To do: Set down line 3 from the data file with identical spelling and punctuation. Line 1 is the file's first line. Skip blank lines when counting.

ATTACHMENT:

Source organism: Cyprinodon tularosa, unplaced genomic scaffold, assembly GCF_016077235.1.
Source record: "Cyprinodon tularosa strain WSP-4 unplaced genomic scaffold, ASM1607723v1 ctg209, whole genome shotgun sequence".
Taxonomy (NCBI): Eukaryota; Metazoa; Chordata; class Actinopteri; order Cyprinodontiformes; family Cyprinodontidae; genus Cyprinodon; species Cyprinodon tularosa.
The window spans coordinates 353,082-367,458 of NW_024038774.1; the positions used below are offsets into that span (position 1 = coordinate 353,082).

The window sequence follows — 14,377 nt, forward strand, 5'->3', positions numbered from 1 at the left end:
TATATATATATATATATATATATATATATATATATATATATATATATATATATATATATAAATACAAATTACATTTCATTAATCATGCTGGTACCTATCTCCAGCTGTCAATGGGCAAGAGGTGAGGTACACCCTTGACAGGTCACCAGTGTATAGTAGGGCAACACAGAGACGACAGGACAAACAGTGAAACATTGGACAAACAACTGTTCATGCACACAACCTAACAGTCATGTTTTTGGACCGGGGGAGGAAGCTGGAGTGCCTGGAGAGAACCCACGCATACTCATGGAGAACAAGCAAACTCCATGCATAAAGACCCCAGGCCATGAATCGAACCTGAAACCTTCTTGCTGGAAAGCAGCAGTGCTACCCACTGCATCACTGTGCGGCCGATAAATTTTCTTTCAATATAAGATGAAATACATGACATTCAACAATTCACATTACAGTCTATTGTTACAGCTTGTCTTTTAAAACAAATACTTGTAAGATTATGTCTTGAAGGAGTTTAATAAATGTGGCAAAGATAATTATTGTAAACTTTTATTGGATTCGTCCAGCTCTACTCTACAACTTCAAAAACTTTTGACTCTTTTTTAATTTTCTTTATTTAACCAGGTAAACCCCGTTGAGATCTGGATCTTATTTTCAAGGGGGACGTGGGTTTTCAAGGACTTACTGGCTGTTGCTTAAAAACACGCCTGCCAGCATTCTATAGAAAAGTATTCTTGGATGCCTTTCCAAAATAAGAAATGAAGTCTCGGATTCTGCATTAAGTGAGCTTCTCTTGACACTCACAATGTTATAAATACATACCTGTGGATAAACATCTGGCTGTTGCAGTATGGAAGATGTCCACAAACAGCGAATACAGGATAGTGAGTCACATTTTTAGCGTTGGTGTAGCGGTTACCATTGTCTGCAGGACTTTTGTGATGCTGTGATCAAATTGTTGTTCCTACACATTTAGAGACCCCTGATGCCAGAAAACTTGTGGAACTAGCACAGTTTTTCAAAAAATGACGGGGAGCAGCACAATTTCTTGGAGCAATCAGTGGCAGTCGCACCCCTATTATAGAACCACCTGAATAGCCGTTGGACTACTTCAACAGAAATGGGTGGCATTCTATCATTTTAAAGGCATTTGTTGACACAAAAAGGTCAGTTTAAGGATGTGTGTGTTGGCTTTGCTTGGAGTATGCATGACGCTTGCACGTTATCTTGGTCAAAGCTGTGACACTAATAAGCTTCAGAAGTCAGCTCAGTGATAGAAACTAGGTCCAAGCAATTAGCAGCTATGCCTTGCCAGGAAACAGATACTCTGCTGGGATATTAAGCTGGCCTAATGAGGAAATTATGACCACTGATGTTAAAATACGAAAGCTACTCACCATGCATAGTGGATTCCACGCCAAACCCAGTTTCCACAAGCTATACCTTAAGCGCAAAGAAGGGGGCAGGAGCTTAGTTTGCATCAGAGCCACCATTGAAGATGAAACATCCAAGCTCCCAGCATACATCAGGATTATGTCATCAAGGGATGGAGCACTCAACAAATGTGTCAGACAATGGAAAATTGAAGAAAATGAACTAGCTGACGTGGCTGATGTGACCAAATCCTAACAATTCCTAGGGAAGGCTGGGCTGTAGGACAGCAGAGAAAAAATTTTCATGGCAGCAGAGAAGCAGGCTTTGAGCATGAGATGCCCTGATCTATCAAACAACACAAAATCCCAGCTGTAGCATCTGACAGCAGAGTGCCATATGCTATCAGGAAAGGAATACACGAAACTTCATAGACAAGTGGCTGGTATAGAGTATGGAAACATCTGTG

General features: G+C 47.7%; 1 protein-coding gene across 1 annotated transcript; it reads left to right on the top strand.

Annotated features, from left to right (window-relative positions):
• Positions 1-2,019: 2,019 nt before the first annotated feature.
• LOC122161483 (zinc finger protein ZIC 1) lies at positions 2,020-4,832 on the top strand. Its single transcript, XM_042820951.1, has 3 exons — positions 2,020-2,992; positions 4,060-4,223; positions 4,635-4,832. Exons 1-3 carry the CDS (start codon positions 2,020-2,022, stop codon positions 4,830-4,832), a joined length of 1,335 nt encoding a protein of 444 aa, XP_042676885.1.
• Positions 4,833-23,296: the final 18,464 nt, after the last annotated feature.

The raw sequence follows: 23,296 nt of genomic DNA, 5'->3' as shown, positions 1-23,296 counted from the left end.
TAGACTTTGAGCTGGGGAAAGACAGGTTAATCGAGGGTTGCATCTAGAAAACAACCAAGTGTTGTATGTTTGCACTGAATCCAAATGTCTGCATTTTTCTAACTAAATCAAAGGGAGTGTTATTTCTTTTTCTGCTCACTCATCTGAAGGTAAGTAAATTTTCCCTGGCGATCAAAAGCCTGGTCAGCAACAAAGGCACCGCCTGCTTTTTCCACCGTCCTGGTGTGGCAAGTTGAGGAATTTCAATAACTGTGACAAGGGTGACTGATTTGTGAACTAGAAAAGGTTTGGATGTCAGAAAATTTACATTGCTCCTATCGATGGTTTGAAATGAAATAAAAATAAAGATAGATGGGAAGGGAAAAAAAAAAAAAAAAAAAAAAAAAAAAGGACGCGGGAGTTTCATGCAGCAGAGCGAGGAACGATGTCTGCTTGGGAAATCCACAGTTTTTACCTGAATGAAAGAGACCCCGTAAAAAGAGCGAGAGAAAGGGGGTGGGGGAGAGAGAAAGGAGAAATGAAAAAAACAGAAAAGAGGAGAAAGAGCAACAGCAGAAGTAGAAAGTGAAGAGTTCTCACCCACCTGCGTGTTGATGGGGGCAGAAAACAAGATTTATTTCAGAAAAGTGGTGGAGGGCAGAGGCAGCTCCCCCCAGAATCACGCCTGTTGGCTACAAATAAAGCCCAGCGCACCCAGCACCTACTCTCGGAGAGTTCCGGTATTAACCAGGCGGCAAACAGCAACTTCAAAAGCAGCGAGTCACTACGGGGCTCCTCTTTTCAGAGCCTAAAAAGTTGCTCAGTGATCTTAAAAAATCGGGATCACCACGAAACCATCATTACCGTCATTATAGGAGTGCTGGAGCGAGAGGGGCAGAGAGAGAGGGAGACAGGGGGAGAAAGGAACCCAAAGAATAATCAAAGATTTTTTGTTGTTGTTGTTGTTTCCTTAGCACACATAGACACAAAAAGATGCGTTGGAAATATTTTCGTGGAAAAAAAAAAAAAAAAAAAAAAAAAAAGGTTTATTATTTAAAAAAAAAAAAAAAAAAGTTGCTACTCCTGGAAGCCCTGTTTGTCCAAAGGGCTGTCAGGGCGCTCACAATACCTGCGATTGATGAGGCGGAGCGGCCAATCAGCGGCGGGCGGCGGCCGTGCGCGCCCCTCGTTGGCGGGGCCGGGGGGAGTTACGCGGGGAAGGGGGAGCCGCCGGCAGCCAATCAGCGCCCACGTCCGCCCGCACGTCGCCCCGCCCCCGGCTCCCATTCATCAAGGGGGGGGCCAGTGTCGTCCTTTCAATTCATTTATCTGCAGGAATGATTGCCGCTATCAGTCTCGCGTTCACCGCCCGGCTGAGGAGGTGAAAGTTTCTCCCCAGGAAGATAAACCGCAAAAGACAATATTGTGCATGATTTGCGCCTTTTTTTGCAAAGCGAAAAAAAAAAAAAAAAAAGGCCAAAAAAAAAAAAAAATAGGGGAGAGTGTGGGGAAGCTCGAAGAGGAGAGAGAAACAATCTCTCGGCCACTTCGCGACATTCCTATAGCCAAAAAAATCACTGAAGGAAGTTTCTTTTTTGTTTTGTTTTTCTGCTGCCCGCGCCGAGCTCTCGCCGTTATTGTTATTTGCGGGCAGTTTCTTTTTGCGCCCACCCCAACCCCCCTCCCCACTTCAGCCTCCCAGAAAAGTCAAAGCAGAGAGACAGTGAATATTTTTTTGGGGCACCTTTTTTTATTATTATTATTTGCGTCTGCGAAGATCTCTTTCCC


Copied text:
Taxonomy (NCBI): Eukaryota; Metazoa; Chordata; class Actinopteri; order Cyprinodontiformes; family Cyprinodontidae; genus Cyprinodon; species Cyprinodon tularosa.